RALEIGH – Yesterday, the mayors of North Carolina’s largest cities – most of them Democrats, by the way – asked Gov. Mike Easley to reconsider his action last month to withhold some $200 million in local revenues from cities and counties. They suspended talk of a lawsuit to recoup the money (one I think they would have a good chance of winning, by the way) in favor of offering constructive suggestions to more than replace the withheld local dollars with state budget savings.
Included in their proposal were more than half a billion dollars in sound ideas, such as borrowing from the state’s bulging Hurricane Floyd relief account, selling some state lands, economizing in personnel costs, tapping a $15 million “business recruitment” fund, and diverting some of the proceeds of the national tobacco settlement that are currently being squandered. The mayors showed statesmanship and a grasp of the true fiscal priorities of the state.
And the Easley administration responded by, essentially, telling them where to stick it.
Maybe you think I’m being a bit melodramatic, but the governorcould at least have had the graciousness to receive their recommendations, thank them for their assistance, and promise to get back to them after careful and thoughtful consideration. Instead, the governor’s press spokesman shot the mayors’ ideas down immediately.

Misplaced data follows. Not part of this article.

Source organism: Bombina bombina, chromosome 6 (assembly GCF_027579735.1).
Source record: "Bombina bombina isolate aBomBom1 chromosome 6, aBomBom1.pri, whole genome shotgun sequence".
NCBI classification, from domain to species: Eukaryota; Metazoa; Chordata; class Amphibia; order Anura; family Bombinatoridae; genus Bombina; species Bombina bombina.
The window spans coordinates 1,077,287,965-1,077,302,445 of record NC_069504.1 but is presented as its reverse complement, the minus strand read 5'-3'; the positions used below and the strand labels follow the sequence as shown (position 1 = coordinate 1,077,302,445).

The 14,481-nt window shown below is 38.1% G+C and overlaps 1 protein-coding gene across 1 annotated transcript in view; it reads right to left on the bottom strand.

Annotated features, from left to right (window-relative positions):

“Our budget office has already turned state government upside down looking for every bit of change that we can find,” Fred Hartman said. “All of the items the local governments suggested are areas that the state has already looked at, and in the cases where it made sense, have already tapped into to plug the reserve” (see here for more on this).
This is no way to run a state. Put aside the absurdity of taking money away from local public safety and education programs in order to protect unspent “emergency” funds from three years ago and the governor’s personal incentive kitty. Put aside Easley’s refusal to eliminate a significant number of jobs in state government (personnel is where most of the money is spent) or to consider, as the mayors suggested, “mining the balance sheet” to convert low-yielding state assets into needed cash.
The bare minimum Easley could have done, after the mayors put forth effort at his invitation to offer up a list of suggestions, is to say, “Thank you for your service. We’ll get back to you.”
Instead, he put his flack out to say that, in effect, what the mayors proposed didn’t “make sense.”
Easley’s shrinking pool of political friends just got smaller.